you are a good talker even when he [sic] comes to contradict [sic] your own sayings. whatever you believe or you imply, only your conscience will judge you as it has been doing so far. I want therefore to know when I will be back to work, may an arrangement can be made [sic]? please let me know as soon as possible to prepare my return.

kind regards,

Mr Bolomo"

  1. That prompted a reply ten minutes later from Ms Siddall-Collier, which concluded the exchange of emails:

"Dear Mr Bolomo

You may return to work within 12 hours at the Bishopsgate sites.

It is clear that you do not intend to accept this reasonable and lawful proposal and I therefore suggest that we cease communications on the matter until Ms Buttle's return.



  1. There was then a period of silence, until the Claimant wrote to the employer on 2 July 2011. The document is not included in the appeal bundle, but it has been read to me from her computer by Ms Siddall-Collier, and its relevant words are as follows:

"Due to recent incidents relating to racial discrimination and the impairment attitude of ISS in dealing with the incident that led to victimisation, I […] on ground of the loss of trust with the employer answer by resignation, taking effect on 4 July 2011 […] according to ISS policy."

  1. That was a reference to giving a period of two weeks' notice.
  1. The employer applied to strike out the Claimant's claim of unfair constructive dismissal. Issues A to L were identified as the grounds upon which the Claimant relied. For present purposes it is not necessary for me to recite any of those issues other than the four in respect of which the Claimant succeeded in his first Tribunal claims. Two additionally need to be considered. They are identified as K and L in the list of issues:

"K. that the Respondent decided to change the Claimant's place of work without good reason; and

L. that the Respondent reduced the Claimant's working hours without his consent."

  1. On the hearing of that application Employment Judge Glennie briefly recited the history of the earlier proceedings and the earlier Tribunal's findings and dealt with the two remaining allegations, K and L, as follows. He noted, correctly, that they were not the subject matter of the earlier decision and arose from circumstances immediately preceding the Claimant's resignation. He went on to set out somewhat more briefly than I have done the content of the exchange of emails. He noted that the Claimant took the point that the first email from Ms Siddall-Collier of 29 June 2011 appeared to offer him 20 hours' work per week rather than the 21 or 22 hours to which he was entitled. He concluded, correctly on any view, that the precise construction of that email was not something that could be determined on the application that he was hearing. He said that he could not resolve that disputed issue of fact and so could not resolve what was meant or understood as a result of that communication. He noted Ms Siddall-Collier's contention that her offer was not on any view capable of amounting to part of a series of events that gave rise to a fundamental breach of contract.
  1. As to the place of work offered, he noted that the employer was contractually entitled to require the Claimant to work at a place of its choosing because of the mobility clause to which Ms Siddall-Collier referred in the exchange of emails. He said he was satisfied there was no prospect of a finding that even if the employers were contractually entitled to require him to work at the sites in Bishopsgate, that was nevertheless the straw that broke the camel's back, so giving rise to an entitlement in the Claimant to terminate his contract for breach of the implied term of trust and confidence.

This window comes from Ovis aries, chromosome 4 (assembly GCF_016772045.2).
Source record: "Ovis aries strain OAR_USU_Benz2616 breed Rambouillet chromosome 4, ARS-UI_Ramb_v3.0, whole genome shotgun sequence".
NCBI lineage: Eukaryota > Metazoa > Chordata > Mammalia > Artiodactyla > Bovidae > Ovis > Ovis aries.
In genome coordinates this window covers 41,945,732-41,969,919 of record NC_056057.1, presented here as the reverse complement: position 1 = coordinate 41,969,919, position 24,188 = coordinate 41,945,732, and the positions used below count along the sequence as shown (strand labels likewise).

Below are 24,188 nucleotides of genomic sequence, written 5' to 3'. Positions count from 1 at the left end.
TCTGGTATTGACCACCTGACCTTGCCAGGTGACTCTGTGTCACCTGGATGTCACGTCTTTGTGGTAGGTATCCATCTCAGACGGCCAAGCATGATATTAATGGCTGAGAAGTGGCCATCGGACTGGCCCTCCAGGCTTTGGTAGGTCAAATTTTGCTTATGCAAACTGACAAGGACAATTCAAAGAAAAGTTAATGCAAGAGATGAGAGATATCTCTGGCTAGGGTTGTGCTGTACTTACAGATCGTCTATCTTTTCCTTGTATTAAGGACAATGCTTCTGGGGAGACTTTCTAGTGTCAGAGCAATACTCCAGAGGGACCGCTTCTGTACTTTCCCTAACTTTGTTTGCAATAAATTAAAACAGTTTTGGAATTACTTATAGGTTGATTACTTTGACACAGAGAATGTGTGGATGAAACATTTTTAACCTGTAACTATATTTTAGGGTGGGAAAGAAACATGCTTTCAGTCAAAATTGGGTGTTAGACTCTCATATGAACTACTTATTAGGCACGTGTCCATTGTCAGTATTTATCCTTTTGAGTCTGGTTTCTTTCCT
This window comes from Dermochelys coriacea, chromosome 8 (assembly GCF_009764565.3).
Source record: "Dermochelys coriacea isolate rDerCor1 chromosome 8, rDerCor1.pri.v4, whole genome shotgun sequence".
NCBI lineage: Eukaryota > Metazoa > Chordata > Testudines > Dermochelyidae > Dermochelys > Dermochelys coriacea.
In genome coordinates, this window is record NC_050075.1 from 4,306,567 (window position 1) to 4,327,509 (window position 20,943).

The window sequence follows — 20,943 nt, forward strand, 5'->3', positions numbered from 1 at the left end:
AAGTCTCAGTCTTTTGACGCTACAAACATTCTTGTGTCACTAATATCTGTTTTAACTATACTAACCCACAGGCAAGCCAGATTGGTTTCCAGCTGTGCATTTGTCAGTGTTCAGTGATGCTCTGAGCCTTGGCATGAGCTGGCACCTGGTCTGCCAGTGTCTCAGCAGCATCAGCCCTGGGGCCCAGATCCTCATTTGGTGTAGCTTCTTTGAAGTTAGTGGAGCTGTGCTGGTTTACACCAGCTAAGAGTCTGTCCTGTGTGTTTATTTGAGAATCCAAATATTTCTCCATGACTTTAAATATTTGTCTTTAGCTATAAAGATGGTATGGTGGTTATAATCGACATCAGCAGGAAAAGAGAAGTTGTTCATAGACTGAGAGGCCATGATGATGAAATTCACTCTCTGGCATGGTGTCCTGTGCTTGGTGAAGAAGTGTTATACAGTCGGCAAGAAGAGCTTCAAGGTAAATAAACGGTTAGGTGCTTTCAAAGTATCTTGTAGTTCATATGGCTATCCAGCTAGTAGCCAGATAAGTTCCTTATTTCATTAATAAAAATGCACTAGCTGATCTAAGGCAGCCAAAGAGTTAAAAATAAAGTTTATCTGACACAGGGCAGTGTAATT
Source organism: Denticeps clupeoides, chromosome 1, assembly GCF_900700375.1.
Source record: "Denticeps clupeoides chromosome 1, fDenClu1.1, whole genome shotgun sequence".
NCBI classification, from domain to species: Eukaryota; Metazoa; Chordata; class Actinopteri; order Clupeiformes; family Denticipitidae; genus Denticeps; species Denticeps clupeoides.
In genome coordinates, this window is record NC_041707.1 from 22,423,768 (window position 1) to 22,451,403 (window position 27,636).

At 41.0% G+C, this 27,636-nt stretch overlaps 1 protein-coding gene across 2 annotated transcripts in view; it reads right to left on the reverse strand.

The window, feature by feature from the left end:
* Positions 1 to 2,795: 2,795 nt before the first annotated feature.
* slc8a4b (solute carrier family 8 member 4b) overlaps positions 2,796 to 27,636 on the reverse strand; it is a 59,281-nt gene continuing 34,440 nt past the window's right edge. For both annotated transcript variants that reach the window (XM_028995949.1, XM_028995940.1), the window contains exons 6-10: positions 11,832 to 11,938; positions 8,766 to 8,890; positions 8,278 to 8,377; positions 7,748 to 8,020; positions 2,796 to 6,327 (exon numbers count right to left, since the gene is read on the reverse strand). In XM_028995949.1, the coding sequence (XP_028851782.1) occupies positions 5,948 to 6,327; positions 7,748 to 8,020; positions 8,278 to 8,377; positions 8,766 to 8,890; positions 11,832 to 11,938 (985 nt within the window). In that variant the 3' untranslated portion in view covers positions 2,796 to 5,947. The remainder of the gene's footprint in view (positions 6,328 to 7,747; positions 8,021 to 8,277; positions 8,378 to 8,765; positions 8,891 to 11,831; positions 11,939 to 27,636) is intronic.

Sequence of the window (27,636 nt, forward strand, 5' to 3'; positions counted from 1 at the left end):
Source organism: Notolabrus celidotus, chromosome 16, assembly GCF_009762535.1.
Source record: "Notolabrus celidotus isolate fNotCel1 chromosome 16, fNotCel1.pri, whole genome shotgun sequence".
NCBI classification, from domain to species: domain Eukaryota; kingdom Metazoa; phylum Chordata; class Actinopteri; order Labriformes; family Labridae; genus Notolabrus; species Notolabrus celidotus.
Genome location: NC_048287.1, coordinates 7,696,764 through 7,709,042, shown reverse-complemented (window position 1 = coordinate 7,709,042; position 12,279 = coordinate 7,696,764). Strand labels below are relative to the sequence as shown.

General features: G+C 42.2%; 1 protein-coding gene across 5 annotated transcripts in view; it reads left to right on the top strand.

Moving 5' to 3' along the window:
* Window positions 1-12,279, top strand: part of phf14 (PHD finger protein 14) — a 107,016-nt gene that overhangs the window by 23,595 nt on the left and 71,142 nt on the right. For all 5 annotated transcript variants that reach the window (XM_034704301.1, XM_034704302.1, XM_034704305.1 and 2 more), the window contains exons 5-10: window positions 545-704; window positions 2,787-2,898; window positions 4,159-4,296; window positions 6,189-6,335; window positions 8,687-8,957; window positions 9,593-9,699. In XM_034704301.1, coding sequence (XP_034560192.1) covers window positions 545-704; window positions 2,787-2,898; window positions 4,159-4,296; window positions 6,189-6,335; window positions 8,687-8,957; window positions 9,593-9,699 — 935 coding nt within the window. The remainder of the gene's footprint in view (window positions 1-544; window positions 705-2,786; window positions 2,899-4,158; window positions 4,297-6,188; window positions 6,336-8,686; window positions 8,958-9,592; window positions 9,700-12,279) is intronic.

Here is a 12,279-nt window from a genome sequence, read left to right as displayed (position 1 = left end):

1. As far as the hours of work issue was concerned, he said that if it were a problem, it could have been dealt with by the Claimant making an enquiry as to what the Respondent might propose or mean. Accordingly, he held that the two matters that had occurred since the original Employment Tribunal's finding could not give rise to a conclusion that the employer had so undermined the implied term of trust and confidence that the Claimant could rely upon it to resign and thereafter contend that he had been unfairly and constructively dismissed.
  1. The test to be applied to strike-out applications is settled. Lady Smith in [Balls v Downham Market High School & College]() [2011] IRLR 217 at paragraph 6 put it this way:

"[…] the Tribunal must first consider whether, on a careful consideration of all the available material, it can properly conclude that the claim has no reasonable prospects of success. I stress the word 'no' because it shows that the test is not whether the Claimant's claim is likely to fail nor is it a matter of asking whether it is possible that his claim will fail. […] It is, in short, a high test. There must be no reasonable prospects."

  1. Mr De Silva, to whose arguments I am indebted for their clarity and succinctness, submits on behalf of the Claimant that the Employment Judge was not entitled to strike out this claim for two reasons, both separately and cumulatively: first, this was capable of being on the facts a "last-straw" case, by which he meant that by the offer made by Ms Siddall-Collier in her email of 29 June she on behalf of the employer had done something that against the background that I have described was the last straw in a cumulative breach of the implied term of trust and confidence. Secondly, he submits that by offering 20 hours' work per week rather than the 21 or 22 to which the Claimant was entitled she had committed an actual or anticipatory breach of contract, going to the root of the contract because it concerned hours of work and pay, and thereby entitled the Claimant to treat himself as discharged from further performance of his duties or in other words to resign.